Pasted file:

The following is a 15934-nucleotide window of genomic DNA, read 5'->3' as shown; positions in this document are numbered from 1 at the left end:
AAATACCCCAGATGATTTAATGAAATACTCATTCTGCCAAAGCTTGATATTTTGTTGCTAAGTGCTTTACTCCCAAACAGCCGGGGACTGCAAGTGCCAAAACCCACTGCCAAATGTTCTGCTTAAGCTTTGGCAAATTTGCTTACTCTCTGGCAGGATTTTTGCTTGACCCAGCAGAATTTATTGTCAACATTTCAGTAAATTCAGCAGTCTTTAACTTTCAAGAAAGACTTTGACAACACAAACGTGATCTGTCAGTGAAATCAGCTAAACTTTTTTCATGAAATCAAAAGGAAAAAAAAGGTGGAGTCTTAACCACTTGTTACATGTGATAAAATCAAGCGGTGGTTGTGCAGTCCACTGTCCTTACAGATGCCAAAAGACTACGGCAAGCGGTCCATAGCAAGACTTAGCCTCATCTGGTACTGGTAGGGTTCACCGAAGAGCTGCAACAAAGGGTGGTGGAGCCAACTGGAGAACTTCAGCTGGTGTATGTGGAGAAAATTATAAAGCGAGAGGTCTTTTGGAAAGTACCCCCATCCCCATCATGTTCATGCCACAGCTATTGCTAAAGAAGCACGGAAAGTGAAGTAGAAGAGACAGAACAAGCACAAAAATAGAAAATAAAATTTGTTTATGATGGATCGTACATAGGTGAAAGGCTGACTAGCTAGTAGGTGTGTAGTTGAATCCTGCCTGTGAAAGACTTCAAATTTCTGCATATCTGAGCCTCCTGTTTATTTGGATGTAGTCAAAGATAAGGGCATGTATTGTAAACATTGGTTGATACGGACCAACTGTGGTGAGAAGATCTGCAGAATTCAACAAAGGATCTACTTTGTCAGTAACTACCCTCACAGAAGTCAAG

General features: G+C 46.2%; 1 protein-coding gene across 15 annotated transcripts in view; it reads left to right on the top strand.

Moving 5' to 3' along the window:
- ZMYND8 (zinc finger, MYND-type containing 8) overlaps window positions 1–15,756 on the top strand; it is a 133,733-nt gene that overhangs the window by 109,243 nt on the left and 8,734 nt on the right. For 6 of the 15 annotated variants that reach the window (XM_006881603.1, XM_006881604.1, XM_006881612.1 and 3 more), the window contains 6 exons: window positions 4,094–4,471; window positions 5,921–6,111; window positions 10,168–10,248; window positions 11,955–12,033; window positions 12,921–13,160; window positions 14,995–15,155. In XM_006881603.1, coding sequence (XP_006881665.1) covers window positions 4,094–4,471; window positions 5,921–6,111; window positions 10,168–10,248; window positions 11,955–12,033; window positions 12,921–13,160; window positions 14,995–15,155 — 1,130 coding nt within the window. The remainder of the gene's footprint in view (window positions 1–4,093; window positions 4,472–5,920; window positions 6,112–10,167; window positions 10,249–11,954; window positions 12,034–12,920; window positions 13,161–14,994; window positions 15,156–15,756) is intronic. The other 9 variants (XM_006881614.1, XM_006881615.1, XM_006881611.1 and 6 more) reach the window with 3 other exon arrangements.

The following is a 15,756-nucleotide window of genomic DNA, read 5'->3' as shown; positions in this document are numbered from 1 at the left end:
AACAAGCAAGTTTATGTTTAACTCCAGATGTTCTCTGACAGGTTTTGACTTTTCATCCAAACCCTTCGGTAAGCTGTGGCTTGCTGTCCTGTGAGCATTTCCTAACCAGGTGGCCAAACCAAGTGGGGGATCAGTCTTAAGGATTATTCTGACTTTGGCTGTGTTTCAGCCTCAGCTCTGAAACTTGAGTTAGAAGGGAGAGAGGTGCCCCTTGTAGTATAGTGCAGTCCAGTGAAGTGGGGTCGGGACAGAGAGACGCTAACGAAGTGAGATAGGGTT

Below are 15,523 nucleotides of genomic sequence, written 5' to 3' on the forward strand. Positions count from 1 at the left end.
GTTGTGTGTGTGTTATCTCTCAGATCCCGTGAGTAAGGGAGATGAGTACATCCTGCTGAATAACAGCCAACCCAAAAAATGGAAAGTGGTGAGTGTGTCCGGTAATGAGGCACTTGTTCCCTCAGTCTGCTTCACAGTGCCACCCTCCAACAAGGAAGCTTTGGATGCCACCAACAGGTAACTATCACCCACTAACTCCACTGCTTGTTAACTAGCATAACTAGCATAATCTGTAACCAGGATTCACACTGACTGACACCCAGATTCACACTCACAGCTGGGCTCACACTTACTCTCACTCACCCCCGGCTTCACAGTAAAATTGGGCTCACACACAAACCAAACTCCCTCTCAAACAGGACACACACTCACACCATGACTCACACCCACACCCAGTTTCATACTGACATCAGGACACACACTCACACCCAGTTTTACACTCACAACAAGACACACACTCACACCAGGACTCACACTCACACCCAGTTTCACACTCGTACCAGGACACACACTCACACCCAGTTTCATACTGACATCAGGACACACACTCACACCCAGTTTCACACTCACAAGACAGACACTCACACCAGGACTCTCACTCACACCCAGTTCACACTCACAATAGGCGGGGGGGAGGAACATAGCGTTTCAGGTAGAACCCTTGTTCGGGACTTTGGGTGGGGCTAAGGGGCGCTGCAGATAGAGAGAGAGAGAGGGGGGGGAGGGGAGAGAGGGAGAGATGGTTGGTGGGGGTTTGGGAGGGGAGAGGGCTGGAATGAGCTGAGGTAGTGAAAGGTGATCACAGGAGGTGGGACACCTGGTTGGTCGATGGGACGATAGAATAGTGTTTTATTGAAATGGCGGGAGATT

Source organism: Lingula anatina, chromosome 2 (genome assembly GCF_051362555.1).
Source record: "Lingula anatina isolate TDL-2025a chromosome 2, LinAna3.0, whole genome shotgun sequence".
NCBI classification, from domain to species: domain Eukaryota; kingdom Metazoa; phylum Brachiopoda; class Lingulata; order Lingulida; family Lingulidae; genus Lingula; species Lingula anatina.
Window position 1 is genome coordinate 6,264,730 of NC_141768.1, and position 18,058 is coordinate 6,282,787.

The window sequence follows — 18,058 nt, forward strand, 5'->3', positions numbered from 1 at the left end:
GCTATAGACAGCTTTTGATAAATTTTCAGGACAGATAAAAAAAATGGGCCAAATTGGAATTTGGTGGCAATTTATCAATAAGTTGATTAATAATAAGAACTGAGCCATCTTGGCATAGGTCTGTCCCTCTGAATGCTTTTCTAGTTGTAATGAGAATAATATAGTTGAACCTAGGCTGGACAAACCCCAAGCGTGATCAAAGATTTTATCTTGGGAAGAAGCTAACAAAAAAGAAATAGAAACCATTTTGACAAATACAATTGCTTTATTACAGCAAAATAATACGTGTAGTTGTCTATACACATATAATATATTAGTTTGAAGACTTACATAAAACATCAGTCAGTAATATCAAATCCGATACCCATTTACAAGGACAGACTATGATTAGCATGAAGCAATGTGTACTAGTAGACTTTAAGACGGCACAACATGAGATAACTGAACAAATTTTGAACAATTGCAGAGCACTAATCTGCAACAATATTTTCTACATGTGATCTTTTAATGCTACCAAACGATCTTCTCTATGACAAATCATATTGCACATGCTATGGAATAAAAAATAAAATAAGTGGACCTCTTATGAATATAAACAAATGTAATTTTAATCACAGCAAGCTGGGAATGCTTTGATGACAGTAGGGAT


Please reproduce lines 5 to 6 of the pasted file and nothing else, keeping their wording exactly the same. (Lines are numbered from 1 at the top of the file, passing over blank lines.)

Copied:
- ZMYND8 (zinc finger, MYND-type containing 8) overlaps window positions 1–15,756 on the top strand; it is a 133,733-nt gene that overhangs the window by 109,243 nt on the left and 8,734 nt on the right. For 6 of the 15 annotated variants that reach the window (XM_006881603.1, XM_006881604.1, XM_006881612.1 and 3 more), the window contains 6 exons: window positions 4,094–4,471; window positions 5,921–6,111; window positions 10,168–10,248; window positions 11,955–12,033; window positions 12,921–13,160; window positions 14,995–15,155. In XM_006881603.1, coding sequence (XP_006881665.1) covers window positions 4,094–4,471; window positions 5,921–6,111; window positions 10,168–10,248; window positions 11,955–12,033; window positions 12,921–13,160; window positions 14,995–15,155 — 1,130 coding nt within the window. The remainder of the gene's footprint in view (window positions 1–4,093; window positions 4,472–5,920; window positions 6,112–10,167; window positions 10,249–11,954; window positions 12,034–12,920; window positions 13,161–14,994; window positions 15,156–15,756) is intronic. The other 9 variants (XM_006881614.1, XM_006881615.1, XM_006881611.1 and 6 more) reach the window with 3 other exon arrangements.

The following is a 15,756-nucleotide window of genomic DNA, read 5'->3' as shown; positions in this document are numbered from 1 at the left end: